It must be stated right from the outset that the outgoing year has failed to bring this long-suffering region either any perceptible change for the better or a consummation of aspirations that provided a powerful impetus to the million-strong protests in the Arab world seven years ago. The price of revolutions, failed hopes as well as outside interference proved too high. The Middle East remains a source of violence, terrorism and destructive processes sending shockwaves far beyond its borders.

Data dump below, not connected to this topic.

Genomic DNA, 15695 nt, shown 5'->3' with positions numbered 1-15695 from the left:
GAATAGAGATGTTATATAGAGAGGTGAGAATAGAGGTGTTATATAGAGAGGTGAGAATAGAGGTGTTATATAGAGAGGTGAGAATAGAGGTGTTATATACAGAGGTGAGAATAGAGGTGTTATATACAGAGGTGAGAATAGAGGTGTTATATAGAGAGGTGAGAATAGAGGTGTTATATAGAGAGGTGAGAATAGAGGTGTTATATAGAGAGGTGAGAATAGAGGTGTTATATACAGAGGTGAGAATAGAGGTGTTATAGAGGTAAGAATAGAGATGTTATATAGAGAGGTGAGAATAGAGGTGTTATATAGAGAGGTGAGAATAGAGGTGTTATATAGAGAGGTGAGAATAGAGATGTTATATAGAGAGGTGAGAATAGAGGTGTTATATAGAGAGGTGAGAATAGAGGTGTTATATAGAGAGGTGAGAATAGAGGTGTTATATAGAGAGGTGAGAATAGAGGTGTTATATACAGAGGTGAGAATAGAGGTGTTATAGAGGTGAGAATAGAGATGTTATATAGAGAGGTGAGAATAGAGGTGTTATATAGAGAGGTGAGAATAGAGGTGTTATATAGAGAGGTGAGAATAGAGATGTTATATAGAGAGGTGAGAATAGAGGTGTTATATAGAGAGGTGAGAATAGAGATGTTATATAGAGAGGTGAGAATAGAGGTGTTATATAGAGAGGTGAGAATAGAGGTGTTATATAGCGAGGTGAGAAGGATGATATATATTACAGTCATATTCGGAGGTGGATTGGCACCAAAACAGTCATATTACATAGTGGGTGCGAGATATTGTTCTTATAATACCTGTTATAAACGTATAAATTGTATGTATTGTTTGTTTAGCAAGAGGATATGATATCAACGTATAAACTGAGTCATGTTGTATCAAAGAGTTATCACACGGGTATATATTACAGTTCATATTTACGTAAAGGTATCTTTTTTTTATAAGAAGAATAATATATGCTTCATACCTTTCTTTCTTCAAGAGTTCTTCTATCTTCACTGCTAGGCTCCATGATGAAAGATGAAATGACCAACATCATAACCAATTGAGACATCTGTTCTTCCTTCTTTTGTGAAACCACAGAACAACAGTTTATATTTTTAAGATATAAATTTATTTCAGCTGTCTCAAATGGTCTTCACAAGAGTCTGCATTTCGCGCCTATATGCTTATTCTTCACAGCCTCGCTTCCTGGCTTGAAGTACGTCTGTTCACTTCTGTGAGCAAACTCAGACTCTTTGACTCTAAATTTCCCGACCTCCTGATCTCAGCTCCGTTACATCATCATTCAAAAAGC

The yearend saw even some grave signs of escalating tension that gives no hope for an early outreach to constructive solutions. With the assassination of the former President Ali Abdullah Saleh, the conflict in Yemen has entered a new stage of aggravation. Libya, like Yemen, is in a state of half-disintegration. The confrontation between Iran and Saudi Arabia, despite numerous mediating efforts, is mounting. The attempts to involve Lebanon in this confrontation, though cut short in time by diplomatic means, are keeping the country, which went through its own civil war in the 1980s, in expectation of new internal conflicts. To no small degree, this is promoted by changes in the situation surrounding the Iran-supported Lebanese Hezbollah movement, which is under increased pressure from the US, Saudi Arabia and Israel. The military and political consequences of the independence referendum held in Iraqi Kurdistan have introduced elements of alienation in the already difficult interethnic and interfaith relations in Iraq, particularly between Arab and Kurd anti-ISIS allies. President Trump’s recognition of Jerusalem as the capital of Israel, a step that his predecessors consistently refrained from, has brought to a conclusion a long string of tumultuous events that make the situation in the Middle East increasingly explosive.